The Integumentary System with Medical Terminology

Topics: Skin, Wart, Human papillomavirus Pages: 7 (1520 words) Published: August 17, 2012
The Integumentary System
Christina Valle
Semester Project
MED- 105/ME1
ASA College

The Integumentary System
The integumentary system is the organ system that protects the body from damage, and consists of skin and its appendages: hair, nails, sebaceous glands and sweat glands. The skin is our body’s covering, and is the largest organ of the body. -------------------------------------------------

Functions of the skin
1. -------------------------------------------------
Covers and protects our inner tissues from dehydration, injury and infection. 2. -------------------------------------------------
Regulates body temperature- When we sweat, our body rids itself of excess heat. 3. -------------------------------------------------
Helps to manufacture vitamin D- The ultraviolet light on the skin is necessary for the first stages of vitamin formation. (Scott & Fong, 2009, 2004) 4. -------------------------------------------------

Contains tissues that temporarily store fat, glucose, water, and salts such as sodium chloride. 5. -------------------------------------------------
Designed to sheild body from harmful, ultraviolet rays illuminated by the sun. 6. -------------------------------------------------
Absorbs certain medications and chemicals
7. -------------------------------------------------
Acts as a site for nerve receptors; to receive sensory information associated with pain, temperature, pressure and touch. (Moisio & Moisio, 2008)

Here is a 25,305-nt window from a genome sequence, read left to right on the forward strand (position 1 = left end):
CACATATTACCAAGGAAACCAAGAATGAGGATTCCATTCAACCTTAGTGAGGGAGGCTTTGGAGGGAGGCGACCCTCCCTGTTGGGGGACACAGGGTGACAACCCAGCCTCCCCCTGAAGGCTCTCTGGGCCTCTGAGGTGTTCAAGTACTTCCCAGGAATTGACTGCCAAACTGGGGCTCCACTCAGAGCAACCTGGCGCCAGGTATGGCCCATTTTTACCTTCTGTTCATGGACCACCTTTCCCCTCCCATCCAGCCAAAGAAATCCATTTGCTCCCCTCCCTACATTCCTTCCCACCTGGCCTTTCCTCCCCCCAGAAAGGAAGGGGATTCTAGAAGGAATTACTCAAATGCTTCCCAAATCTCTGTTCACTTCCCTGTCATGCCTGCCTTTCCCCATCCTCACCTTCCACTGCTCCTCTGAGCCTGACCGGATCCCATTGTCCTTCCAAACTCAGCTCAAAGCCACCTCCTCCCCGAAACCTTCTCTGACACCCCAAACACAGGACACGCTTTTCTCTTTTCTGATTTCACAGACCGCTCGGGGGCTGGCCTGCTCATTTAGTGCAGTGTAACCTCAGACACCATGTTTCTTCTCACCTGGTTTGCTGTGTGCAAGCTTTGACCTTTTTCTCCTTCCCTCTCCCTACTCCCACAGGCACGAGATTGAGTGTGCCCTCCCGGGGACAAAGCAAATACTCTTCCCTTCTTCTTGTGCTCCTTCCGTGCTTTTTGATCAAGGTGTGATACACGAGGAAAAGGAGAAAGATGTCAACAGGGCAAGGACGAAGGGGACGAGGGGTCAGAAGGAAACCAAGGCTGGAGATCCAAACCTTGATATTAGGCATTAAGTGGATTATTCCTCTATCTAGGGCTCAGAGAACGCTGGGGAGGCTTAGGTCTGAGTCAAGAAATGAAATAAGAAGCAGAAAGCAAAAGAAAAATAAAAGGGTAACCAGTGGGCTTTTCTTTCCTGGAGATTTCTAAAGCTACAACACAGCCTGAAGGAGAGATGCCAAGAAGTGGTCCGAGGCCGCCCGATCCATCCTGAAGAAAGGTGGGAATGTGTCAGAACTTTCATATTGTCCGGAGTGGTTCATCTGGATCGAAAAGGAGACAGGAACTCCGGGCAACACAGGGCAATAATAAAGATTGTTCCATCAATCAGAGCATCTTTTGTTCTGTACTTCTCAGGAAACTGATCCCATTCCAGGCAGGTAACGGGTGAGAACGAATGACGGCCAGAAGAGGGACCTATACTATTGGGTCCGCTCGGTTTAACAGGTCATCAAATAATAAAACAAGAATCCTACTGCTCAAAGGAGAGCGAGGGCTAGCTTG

The skin technically consists of 2 basic layers called the epidermis and the dermis. Although, there is a layer beneath the dermis called the subcutaneous layer, it is not a true part of the integumentary system. The epidermis is the outermost layer of the skin, providing the waterproof covering. The dermis, or corium is the thicker, second layer containing nerve endings, muscles, hair follicles, oil and sweat glands. The subcutaneous layer or hypodermal layer, consisting of loose connective tissue and containing about ½ of the body’s stored fat attaches the integumentary system to the surface muscles underneath. The hair is made up of a shaft and root. We have hair distributed over most of our body’s surface. There is a smooth muscle called the arrector pili muscle, which is connected to one side of each hair follicle. This muscle, when stimulated by sudden chill, contracts, causing the skin to tighten around the hair. This reaction is usually called goose bumps. When this happens, the sebaceous glands are pressured upon, producing a small amount of oil. Sweat glands also called sudoriferous glands are all over the skins surface, and are in large quantities under the arms, in the palms of hands, soles of feet and forehead. The sebaceous gland secretes an oily substance called sebum that protects the skin and keeps it soft and lubricated. The nails are hard structures that cover the top end of the fingertips and toes. Healthy nails are usually pink in color and grow approx. 1mm per week. There are some diseases and conditions that can be diagnosed through looking at the color of the nails. 1Nail diseases are in a separate category from diseases of the skin. Although nails are a skin appendage, they have their own signs and symptoms which may relate to other medical conditions. Nail conditions that show signs of infection or inflammation require medical assistance and cannot be treated at a beauty parlor. Deformity or disease of the nails may be referred to as onychosis. Onychocryptosis, commonly known as "ingrown nails" (unguis incarnatus), can affect either the fingers or the toes.. An infection of nail fungus (onychomycosis) occurs when fungi infect one or more of your nails. Onychomycosis generally begins as a white or yellow spot under the tip of the fingernail or toenail. Nail inspection can give a great deal of information about the internal working of the body as well, and like tongue or iris inspection, has a long history...
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